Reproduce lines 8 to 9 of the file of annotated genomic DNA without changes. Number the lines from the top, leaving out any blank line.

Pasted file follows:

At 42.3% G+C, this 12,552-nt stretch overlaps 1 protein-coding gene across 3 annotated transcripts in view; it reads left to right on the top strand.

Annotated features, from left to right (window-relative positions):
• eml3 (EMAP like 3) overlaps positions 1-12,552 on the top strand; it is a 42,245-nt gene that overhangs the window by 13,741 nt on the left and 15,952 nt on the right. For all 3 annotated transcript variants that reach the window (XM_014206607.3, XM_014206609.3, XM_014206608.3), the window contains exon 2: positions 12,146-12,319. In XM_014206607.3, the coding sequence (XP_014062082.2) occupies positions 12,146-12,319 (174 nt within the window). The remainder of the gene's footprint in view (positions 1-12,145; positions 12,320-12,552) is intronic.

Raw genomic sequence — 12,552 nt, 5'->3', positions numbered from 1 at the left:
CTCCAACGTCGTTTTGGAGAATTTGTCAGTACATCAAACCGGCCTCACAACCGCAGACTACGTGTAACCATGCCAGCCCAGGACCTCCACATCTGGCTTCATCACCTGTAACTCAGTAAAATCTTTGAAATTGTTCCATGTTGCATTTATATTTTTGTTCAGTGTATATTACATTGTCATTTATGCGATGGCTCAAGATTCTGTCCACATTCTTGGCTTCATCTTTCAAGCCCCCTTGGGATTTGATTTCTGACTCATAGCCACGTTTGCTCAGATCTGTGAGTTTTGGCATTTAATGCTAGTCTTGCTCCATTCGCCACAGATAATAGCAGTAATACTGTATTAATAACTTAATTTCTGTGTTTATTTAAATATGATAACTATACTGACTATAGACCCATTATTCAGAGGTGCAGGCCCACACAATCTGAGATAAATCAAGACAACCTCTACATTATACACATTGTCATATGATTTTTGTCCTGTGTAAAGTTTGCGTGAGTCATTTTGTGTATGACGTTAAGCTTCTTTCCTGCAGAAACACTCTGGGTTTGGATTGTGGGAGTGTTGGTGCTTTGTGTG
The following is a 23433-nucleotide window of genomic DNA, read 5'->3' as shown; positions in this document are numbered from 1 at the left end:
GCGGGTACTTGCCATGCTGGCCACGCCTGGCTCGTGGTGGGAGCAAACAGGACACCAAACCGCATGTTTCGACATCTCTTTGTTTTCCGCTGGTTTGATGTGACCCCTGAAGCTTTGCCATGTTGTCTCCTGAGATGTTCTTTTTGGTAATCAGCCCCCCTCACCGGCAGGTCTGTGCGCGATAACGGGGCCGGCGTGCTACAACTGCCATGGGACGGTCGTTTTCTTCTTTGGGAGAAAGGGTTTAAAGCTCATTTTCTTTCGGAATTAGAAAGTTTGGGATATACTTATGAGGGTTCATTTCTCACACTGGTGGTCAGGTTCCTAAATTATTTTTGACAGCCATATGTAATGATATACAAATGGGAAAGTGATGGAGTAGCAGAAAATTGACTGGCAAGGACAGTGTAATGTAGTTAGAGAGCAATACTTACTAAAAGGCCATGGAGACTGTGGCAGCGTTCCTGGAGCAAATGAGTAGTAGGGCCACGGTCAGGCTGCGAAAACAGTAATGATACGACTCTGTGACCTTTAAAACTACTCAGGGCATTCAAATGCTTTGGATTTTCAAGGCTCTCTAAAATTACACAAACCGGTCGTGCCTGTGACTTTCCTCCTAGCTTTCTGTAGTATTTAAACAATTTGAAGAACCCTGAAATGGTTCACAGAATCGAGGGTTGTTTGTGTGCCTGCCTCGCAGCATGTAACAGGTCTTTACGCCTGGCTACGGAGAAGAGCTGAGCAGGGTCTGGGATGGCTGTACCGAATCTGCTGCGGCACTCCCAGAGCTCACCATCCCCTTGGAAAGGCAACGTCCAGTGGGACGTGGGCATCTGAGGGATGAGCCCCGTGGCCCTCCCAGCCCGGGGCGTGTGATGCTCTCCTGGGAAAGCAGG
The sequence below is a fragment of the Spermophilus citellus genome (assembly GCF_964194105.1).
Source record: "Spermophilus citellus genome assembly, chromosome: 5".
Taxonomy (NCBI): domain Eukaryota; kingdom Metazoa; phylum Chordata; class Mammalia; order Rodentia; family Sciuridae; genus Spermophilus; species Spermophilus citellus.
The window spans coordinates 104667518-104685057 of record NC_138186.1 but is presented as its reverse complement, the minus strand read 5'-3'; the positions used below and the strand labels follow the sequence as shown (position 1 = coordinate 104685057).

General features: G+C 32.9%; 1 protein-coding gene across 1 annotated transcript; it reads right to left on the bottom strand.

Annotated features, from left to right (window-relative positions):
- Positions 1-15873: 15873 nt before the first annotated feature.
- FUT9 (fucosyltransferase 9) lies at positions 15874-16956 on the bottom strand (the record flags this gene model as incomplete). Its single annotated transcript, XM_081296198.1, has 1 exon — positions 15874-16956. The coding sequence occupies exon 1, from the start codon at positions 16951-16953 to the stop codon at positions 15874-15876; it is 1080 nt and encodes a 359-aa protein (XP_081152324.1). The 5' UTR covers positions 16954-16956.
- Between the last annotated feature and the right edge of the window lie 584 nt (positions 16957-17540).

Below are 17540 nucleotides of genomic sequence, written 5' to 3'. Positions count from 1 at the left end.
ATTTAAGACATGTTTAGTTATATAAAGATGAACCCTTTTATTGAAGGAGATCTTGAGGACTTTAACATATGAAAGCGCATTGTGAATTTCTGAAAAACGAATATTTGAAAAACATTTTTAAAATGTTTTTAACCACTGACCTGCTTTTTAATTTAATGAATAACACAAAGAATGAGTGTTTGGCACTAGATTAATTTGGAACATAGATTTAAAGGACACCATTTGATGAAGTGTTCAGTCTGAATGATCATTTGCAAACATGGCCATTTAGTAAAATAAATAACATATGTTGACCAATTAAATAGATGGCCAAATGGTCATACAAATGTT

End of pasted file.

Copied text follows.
The sequence below is a fragment of the Spermophilus citellus genome (assembly GCF_964194105.1).
Source record: "Spermophilus citellus genome assembly, chromosome: 5".